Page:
Hitting the books has been far from a fairy tale for early childhood education program Head Start these last six months.
Colorado’s Head Start and Early Head Start programs were forced to cut their combined budgets by approximately $4.1 million this year. Those funds are equivalent to dropping 700 children from the program.
The March 1 federal sequester saw nationwide funding cuts for the program that helps support low-income families, which is financed by the Department of Health and Human Services.
Elizabeth Lowe, Summit County Head Start director, said in the last six months she’s had to reduce staff hours in order to meet the new budget requirements.
“We’re still charged with maintaining Head Start performance standards, so we have to try to retain and keep staff,” she said. “It’s a balancing act. I don’t know if the consequences have been actualized yet.”
A survey conducted by the Colorado Head Start Association revealed 25 percent of state programs are planning on closing earlier in the school year and 50 percent of programs plan to have fewer staff.
The Summit County Head Start budget was cut by $32,986. Every program faced reductions of about five percent of their overall budgets, Lowe said — the bigger the program, the bigger the relative cuts.
For many Head Start programs, that means elimination of student slots, transportation, fewer supplies or loss of teacher training.
Currently, Summit County Head Start and Early Head Start programs serve 59 children. Lowe first reduced management staff and summer hours and has yet to cut any students.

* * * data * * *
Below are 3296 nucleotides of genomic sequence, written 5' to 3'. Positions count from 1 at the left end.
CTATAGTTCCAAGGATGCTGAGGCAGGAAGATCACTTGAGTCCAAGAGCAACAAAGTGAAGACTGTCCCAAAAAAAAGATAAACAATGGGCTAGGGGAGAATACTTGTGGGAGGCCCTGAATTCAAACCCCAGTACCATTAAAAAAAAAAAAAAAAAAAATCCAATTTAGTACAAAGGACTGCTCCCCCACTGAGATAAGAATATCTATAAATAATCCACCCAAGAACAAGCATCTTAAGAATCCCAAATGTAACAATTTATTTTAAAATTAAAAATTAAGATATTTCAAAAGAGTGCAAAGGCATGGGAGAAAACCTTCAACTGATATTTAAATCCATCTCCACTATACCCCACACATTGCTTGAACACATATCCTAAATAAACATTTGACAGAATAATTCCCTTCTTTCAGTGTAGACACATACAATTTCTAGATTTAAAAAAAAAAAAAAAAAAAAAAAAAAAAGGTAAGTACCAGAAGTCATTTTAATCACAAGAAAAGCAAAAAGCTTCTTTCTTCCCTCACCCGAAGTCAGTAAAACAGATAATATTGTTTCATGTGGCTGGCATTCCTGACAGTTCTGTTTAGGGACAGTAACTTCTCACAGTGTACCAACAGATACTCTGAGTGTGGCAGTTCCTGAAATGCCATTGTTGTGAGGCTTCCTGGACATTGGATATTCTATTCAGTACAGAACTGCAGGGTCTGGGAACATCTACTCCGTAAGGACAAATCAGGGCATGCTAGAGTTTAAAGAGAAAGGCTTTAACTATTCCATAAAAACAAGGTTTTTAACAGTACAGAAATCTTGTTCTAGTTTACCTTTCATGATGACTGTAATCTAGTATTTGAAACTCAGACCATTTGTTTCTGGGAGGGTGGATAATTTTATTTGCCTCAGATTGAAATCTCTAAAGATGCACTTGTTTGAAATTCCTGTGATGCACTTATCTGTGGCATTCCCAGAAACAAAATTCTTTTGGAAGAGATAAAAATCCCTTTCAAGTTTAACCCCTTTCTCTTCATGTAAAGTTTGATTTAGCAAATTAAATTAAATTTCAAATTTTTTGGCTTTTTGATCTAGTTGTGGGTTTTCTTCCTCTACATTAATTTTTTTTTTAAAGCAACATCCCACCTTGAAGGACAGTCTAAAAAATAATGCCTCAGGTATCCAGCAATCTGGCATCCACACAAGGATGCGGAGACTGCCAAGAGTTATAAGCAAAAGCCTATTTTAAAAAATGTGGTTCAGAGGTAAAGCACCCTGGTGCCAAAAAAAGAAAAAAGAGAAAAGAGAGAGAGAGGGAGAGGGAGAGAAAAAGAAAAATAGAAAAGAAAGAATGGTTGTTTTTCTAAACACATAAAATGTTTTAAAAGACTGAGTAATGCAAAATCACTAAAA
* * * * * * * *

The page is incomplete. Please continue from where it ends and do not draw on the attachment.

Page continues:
“We wanted to make sure the children’s worlds weren’t turned upside down because of the cut,” she said.
Sonny Martyn, a family engagement specialist for Summit County Head Start, said she used to work 36 hours a week, but now only works 32. While she said four hours doesn’t seem like a lot, she’s now left with incomplete work at the of the day.
“It was overwhelming,” she said. “Trying to keep up, the staff is really under a crunch. But I haven’t see the kids or families here suffering so far.”
Martyn said one of the challenges when serving low-income and at-risk families is a lack of people advocating for their success.
“They’ve got so much to carry, the families and the kids themselves,” she said. “We want them to be able to focus on the program, to have a better quality of life for the children.”
Lowe said Summit County has significant community support for early education programs. She’s been able to access extra money from the Right Start project, which is funded by a local property tax. There’s also a state education funding reform question on the November ballot, which would fund more preschool programs for at-risk children in Colorado.
“Blanket budget cuts impact our most vulnerable children in Summit County, Colorado and the country,” Lowe said. “We have to invest in early childhood programs if we want to improve our nation’s economic status.”
“We’re still charged with maintaining Head Start performance standards, so we have to try to retain and keep staff. It’s a balancing act. I don’t know if the consequences have been actualized yet.”
Summit County Head Start director